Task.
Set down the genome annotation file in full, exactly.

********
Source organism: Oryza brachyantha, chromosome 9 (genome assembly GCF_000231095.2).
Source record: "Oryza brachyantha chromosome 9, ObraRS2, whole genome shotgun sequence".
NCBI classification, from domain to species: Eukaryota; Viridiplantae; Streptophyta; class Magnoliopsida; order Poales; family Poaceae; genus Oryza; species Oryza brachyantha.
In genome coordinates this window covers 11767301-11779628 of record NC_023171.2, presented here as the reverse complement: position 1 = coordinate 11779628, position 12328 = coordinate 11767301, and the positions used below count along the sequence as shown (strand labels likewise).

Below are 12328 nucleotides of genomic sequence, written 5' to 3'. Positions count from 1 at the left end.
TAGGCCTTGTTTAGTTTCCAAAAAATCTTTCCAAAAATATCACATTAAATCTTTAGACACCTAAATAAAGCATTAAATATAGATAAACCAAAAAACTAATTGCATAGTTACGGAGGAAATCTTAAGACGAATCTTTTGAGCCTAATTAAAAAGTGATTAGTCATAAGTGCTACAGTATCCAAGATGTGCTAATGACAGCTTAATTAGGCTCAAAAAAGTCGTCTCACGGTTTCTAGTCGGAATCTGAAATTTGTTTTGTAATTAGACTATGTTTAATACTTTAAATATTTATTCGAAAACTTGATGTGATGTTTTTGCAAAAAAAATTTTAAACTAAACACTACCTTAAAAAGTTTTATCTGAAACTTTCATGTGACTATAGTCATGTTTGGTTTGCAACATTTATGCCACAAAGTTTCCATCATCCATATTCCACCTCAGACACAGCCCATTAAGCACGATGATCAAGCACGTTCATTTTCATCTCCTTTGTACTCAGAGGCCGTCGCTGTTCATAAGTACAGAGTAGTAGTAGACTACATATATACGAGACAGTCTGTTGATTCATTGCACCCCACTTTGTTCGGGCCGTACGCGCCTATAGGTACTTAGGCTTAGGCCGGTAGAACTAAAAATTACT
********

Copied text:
Source organism: Oryza brachyantha, chromosome 9 (genome assembly GCF_000231095.2).
Source record: "Oryza brachyantha chromosome 9, ObraRS2, whole genome shotgun sequence".
NCBI classification, from domain to species: Eukaryota; Viridiplantae; Streptophyta; class Magnoliopsida; order Poales; family Poaceae; genus Oryza; species Oryza brachyantha.
In genome coordinates this window covers 11767301-11779628 of record NC_023171.2, presented here as the reverse complement: position 1 = coordinate 11779628, position 12328 = coordinate 11767301, and the positions used below count along the sequence as shown (strand labels likewise).

Below are 12328 nucleotides of genomic sequence, written 5' to 3'. Positions count from 1 at the left end.
TAGGCCTTGTTTAGTTTCCAAAAAATCTTTCCAAAAATATCACATTAAATCTTTAGACACCTAAATAAAGCATTAAATATAGATAAACCAAAAAACTAATTGCATAGTTACGGAGGAAATCTTAAGACGAATCTTTTGAGCCTAATTAAAAAGTGATTAGTCATAAGTGCTACAGTATCCAAGATGTGCTAATGACAGCTTAATTAGGCTCAAAAAAGTCGTCTCACGGTTTCTAGTCGGAATCTGAAATTTGTTTTGTAATTAGACTATGTTTAATACTTTAAATATTTATTCGAAAACTTGATGTGATGTTTTTGCAAAAAAAATTTTAAACTAAACACTACCTTAAAAAGTTTTATCTGAAACTTTCATGTGACTATAGTCATGTTTGGTTTGCAACATTTATGCCACAAAGTTTCCATCATCCATATTCCACCTCAGACACAGCCCATTAAGCACGATGATCAAGCACGTTCATTTTCATCTCCTTTGTACTCAGAGGCCGTCGCTGTTCATAAGTACAGAGTAGTAGTAGACTACATATATACGAGACAGTCTGTTGATTCATTGCACCCCACTTTGTTCGGGCCGTACGCGCCTATAGGTACTTAGGCTTAGGCCGGTAGAACTAAAAATTACT